Codename: Eagle

Codename: Eagle (Windows)

“Even a terrible game can be fun in multiplayer.” That’s a pretty common mantra, particularly in response to questions regarding how games like Halo and Call of Duty continue to sell despite rather inconsistent and divisive campaign modes. The whole point of the mantra is that, even if a game has washed out textures, weak sound effects, glitchy physics and unstable net code, it could still be fun when playing it with friends – even hilarious at times. Such a thing is most certainly the case with Talonsoft’s 1999 FPS, Codename Eagle, developed by Refraction Games, who would eventually merge with Digital Illusions CE and go on to make the Battlefield series on the same basic engine.

Codename Eagle tells the story of an alternate history where the Bolshevik Revolution has failed, and Pietre, the new Tsar of Russia, takes power and crushes every nation that dares stand in his way. It is the mid-1920’s and a resistance movement has formed, undertaking covert missions to finally stop this madness once and for all, before Tsar Pietre dominates the entire planet. The alternate history setting offers some interesting technological differences, such as a handheld machine gun powered by a rather large gear, biplanes with a bomber and gunner seat, heavily armed zeppelins, tanks of all sorts, and (in a later patch) even a helicopter. One would think that the setting would be excellent for a single-player campaign. Unfortunately, Codename Eagle’s SP mode is filled with frustrating moments, from psychic AI, to missions where you’re required to actually land planes (very difficult for reasons stated later), and lastly, wolves.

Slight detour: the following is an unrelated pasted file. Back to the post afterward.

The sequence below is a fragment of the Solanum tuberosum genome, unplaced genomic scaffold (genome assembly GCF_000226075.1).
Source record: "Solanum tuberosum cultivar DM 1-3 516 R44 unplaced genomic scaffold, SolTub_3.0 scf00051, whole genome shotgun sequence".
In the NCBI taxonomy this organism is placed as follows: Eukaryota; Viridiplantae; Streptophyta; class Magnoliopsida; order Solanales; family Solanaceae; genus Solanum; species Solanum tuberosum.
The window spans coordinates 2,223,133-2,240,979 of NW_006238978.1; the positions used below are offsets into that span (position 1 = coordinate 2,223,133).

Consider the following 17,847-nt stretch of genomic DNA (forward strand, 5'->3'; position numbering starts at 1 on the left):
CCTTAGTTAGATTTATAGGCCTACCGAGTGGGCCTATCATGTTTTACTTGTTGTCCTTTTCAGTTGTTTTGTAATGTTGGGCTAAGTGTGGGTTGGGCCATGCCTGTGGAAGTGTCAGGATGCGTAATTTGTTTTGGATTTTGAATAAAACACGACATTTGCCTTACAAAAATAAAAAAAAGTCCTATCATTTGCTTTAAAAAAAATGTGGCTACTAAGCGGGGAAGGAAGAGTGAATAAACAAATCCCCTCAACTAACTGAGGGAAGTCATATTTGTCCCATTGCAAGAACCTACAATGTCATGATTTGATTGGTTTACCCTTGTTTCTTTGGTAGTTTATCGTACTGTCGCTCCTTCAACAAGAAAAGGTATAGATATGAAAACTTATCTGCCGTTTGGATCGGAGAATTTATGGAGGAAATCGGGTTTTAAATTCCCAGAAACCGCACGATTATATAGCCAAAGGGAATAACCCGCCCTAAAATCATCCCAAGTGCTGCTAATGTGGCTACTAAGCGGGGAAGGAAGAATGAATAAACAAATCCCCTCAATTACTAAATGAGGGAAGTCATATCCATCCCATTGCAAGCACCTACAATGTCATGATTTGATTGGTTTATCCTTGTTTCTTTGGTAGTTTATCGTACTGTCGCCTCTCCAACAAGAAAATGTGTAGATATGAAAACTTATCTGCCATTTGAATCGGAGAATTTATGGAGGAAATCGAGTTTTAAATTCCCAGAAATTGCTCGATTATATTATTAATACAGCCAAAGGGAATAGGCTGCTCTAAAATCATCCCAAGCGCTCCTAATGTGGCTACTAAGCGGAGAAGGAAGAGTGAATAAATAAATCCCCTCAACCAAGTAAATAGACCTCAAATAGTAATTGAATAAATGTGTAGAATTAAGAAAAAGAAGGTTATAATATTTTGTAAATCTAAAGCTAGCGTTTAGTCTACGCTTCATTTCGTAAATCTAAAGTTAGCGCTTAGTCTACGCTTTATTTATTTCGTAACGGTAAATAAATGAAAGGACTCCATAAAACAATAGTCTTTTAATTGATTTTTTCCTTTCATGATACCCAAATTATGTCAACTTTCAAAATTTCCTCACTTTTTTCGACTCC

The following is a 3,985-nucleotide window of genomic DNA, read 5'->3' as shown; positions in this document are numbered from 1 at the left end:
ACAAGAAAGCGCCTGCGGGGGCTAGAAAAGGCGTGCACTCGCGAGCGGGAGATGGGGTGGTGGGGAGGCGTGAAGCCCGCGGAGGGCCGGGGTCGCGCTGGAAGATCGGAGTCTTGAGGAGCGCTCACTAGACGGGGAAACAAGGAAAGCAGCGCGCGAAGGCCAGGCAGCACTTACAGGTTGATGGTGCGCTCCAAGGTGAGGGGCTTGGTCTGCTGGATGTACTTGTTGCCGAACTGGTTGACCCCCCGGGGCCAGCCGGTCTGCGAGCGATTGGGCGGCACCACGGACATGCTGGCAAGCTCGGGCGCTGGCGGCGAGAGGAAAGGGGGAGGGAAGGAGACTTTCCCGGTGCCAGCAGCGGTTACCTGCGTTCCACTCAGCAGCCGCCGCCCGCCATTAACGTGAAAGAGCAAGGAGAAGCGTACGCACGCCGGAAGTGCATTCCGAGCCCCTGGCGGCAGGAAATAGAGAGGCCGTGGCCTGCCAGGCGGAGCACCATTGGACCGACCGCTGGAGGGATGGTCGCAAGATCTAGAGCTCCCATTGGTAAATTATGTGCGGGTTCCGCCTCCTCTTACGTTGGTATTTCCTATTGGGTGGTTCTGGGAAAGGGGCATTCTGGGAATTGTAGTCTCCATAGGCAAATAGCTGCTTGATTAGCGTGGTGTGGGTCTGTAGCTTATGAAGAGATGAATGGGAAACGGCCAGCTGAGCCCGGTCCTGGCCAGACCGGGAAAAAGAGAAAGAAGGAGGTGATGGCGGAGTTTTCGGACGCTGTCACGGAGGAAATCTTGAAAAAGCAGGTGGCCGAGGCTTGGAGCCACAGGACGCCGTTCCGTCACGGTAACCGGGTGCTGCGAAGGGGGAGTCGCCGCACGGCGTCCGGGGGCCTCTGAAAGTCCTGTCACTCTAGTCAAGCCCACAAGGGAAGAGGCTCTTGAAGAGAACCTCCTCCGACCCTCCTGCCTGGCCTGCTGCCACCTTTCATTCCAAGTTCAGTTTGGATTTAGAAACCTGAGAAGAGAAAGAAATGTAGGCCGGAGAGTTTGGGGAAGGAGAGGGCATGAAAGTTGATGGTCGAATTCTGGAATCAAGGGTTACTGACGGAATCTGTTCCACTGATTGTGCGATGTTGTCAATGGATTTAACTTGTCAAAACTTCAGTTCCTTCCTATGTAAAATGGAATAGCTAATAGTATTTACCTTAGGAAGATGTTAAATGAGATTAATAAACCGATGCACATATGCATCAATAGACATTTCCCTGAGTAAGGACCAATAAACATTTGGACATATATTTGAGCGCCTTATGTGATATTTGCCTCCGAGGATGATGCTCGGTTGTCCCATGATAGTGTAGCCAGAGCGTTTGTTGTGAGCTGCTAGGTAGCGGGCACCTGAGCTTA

The game’s codebase is flawed in many ways. While the maps are huge, the vehicle physics are not perfect, with cars tending to flip in spectacular ways before inevitably exploding, planes that can fly at unlikely angles, tanks that will explode if they come in contact with railroad tracks, and zeppelins that will become incorporeal and immune to all but blast damage if they happen to pass through any terrain mid-flight (and Lord help the person that tries to get out of the driver’s seat after this happens, as he will likely fall through the floor and die of falling damage).

The thing is, though, that these glitchy physics actually lend themselves to the most hilarious game of multiplayer capture-the-flag ever. The ghostly zeppelin can be used to stage a diversionary assault on an enemy base, while another player on a motorcycle goes for the flag, shortly thereafter being picked up by a passing bomber plane (since the plane does not need to come to a halt for players to enter or exit the plane). While there were many patches to the multiplayer portion of the game, the silly physics remain, and are likely the reason why players still continue coming back to the game time after time. It’s also no wonder, then, that the developers’ next game, Battlefield 1942, kicked off with such a huge player base from players wanting more not-quite-realistic military action. BF1942 even at some point had a mod, Codename Eagle: Legends, which perfectly recreated Codename Eagle’s “No Man’s Land” multiplayer map. It’s the perfect blend of a game filled with so many objective flaws that just happens to be a total blast to play.

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